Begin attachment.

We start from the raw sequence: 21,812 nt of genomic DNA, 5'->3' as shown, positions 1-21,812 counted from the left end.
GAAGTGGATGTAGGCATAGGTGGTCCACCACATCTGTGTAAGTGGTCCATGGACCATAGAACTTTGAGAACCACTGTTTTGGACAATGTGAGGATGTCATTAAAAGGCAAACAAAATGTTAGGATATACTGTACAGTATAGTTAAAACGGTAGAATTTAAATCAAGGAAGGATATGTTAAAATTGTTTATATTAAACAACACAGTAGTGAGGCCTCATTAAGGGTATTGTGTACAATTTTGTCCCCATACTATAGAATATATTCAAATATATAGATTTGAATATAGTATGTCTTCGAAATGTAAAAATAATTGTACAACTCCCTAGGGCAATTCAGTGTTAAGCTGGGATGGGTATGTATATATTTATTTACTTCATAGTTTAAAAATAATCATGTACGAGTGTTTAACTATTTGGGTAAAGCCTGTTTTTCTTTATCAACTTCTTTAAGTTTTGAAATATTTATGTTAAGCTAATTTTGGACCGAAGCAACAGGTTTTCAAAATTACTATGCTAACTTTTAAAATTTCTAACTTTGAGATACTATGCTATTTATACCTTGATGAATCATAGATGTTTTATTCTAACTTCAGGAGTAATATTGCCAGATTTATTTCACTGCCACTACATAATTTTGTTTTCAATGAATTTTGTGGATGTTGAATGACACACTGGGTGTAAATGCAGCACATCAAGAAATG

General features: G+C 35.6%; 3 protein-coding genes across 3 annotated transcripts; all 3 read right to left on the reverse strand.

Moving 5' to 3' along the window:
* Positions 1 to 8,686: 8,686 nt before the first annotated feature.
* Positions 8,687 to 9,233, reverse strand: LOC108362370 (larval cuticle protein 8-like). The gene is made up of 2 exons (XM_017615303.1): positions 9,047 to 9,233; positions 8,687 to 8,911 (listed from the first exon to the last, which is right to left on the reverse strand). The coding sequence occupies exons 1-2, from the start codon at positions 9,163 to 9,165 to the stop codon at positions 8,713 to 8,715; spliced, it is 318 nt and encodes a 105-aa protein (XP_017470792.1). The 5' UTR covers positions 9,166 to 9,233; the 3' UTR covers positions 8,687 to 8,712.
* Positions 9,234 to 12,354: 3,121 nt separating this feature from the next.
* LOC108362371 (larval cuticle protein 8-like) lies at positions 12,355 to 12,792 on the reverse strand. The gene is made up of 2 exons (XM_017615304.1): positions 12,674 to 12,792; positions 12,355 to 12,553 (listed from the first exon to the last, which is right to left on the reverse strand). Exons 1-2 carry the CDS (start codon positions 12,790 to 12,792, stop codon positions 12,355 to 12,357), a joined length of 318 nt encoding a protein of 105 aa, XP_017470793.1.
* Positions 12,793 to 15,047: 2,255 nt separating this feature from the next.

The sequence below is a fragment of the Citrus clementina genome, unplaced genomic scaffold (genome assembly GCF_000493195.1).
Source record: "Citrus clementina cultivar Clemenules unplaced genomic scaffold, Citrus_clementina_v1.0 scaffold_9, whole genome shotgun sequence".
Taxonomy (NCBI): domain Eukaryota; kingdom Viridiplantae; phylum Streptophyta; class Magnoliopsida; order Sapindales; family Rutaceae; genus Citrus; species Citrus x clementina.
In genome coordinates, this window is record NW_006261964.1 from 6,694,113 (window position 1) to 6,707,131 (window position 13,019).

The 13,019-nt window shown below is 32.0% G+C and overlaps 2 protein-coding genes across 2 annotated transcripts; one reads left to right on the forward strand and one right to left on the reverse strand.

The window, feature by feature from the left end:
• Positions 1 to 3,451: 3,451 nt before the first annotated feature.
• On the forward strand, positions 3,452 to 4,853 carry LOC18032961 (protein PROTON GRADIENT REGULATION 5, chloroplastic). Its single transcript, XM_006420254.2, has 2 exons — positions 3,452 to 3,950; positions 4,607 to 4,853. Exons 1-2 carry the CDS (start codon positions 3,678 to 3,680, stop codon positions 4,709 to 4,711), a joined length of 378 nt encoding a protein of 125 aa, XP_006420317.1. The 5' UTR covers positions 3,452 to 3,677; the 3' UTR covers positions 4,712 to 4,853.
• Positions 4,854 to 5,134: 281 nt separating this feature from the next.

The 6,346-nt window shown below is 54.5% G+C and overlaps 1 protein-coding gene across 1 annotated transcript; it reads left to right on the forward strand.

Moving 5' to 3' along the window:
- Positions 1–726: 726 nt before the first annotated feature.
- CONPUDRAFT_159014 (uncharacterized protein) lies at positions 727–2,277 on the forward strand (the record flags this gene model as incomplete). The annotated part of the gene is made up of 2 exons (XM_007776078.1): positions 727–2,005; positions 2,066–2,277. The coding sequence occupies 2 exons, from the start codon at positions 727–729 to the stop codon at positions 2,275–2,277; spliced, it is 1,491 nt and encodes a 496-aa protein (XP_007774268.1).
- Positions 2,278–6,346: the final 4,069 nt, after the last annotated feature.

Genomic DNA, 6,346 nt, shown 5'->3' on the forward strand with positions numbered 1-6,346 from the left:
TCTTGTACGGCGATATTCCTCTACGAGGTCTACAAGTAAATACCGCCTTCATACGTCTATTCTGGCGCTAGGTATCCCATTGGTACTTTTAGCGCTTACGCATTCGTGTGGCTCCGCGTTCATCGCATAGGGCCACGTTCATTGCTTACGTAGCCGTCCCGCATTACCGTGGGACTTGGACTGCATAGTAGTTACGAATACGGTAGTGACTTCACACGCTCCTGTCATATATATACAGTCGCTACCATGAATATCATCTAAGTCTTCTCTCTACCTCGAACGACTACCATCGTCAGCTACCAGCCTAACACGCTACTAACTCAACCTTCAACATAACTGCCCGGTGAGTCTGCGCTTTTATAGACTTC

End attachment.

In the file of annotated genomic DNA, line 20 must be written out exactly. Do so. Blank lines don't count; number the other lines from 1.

Moving 5' to 3' along the window: